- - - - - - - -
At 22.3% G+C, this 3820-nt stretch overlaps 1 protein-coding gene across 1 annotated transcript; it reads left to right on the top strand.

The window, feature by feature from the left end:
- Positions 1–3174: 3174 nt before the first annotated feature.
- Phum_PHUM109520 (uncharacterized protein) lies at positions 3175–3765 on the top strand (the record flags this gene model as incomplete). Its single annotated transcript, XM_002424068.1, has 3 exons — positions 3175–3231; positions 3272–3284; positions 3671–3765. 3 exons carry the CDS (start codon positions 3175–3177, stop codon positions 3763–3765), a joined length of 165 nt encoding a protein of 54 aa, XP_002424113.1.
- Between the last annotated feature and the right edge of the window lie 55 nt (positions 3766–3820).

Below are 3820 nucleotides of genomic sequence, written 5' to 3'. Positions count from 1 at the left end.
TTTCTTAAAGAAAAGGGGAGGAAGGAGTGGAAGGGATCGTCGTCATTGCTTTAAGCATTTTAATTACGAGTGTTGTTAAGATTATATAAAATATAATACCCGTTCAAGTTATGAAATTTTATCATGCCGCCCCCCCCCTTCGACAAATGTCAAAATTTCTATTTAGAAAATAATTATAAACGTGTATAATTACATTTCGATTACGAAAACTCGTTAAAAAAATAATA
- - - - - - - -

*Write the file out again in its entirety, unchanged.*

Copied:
At 22.3% G+C, this 3820-nt stretch overlaps 1 protein-coding gene across 1 annotated transcript; it reads left to right on the top strand.

The window, feature by feature from the left end:
- Positions 1–3174: 3174 nt before the first annotated feature.
- Phum_PHUM109520 (uncharacterized protein) lies at positions 3175–3765 on the top strand (the record flags this gene model as incomplete). Its single annotated transcript, XM_002424068.1, has 3 exons — positions 3175–3231; positions 3272–3284; positions 3671–3765. 3 exons carry the CDS (start codon positions 3175–3177, stop codon positions 3763–3765), a joined length of 165 nt encoding a protein of 54 aa, XP_002424113.1.
- Between the last annotated feature and the right edge of the window lie 55 nt (positions 3766–3820).

Below are 3820 nucleotides of genomic sequence, written 5' to 3'. Positions count from 1 at the left end.
TTTCTTAAAGAAAAGGGGAGGAAGGAGTGGAAGGGATCGTCGTCATTGCTTTAAGCATTTTAATTACGAGTGTTGTTAAGATTATATAAAATATAATACCCGTTCAAGTTATGAAATTTTATCATGCCGCCCCCCCCCTTCGACAAATGTCAAAATTTCTATTTAGAAAATAATTATAAACGTGTATAATTACATTTCGATTACGAAAACTCGTTAAAAAAATAATA